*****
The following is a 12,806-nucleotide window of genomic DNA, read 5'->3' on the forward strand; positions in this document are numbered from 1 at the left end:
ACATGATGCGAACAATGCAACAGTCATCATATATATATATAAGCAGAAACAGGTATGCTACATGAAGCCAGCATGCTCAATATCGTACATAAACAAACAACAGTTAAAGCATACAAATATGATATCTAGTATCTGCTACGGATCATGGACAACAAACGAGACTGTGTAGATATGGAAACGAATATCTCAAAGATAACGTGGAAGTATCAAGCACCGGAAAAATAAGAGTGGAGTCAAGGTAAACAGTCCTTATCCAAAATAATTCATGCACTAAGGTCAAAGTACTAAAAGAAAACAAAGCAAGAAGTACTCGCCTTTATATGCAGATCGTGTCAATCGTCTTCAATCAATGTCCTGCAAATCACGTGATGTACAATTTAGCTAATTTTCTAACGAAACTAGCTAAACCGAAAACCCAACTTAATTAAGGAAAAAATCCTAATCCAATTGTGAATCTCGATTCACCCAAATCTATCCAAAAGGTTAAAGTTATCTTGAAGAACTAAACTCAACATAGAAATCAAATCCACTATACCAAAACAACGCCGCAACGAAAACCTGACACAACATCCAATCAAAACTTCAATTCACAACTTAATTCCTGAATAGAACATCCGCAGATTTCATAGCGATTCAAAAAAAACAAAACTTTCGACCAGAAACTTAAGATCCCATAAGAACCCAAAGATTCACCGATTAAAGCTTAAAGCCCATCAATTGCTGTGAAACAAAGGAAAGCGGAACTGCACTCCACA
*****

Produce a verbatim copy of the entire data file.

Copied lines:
The following is a 12,806-nucleotide window of genomic DNA, read 5'->3' on the forward strand; positions in this document are numbered from 1 at the left end:
ACATGATGCGAACAATGCAACAGTCATCATATATATATATAAGCAGAAACAGGTATGCTACATGAAGCCAGCATGCTCAATATCGTACATAAACAAACAACAGTTAAAGCATACAAATATGATATCTAGTATCTGCTACGGATCATGGACAACAAACGAGACTGTGTAGATATGGAAACGAATATCTCAAAGATAACGTGGAAGTATCAAGCACCGGAAAAATAAGAGTGGAGTCAAGGTAAACAGTCCTTATCCAAAATAATTCATGCACTAAGGTCAAAGTACTAAAAGAAAACAAAGCAAGAAGTACTCGCCTTTATATGCAGATCGTGTCAATCGTCTTCAATCAATGTCCTGCAAATCACGTGATGTACAATTTAGCTAATTTTCTAACGAAACTAGCTAAACCGAAAACCCAACTTAATTAAGGAAAAAATCCTAATCCAATTGTGAATCTCGATTCACCCAAATCTATCCAAAAGGTTAAAGTTATCTTGAAGAACTAAACTCAACATAGAAATCAAATCCACTATACCAAAACAACGCCGCAACGAAAACCTGACACAACATCCAATCAAAACTTCAATTCACAACTTAATTCCTGAATAGAACATCCGCAGATTTCATAGCGATTCAAAAAAAACAAAACTTTCGACCAGAAACTTAAGATCCCATAAGAACCCAAAGATTCACCGATTAAAGCTTAAAGCCCATCAATTGCTGTGAAACAAAGGAAAGCGGAACTGCACTCCACA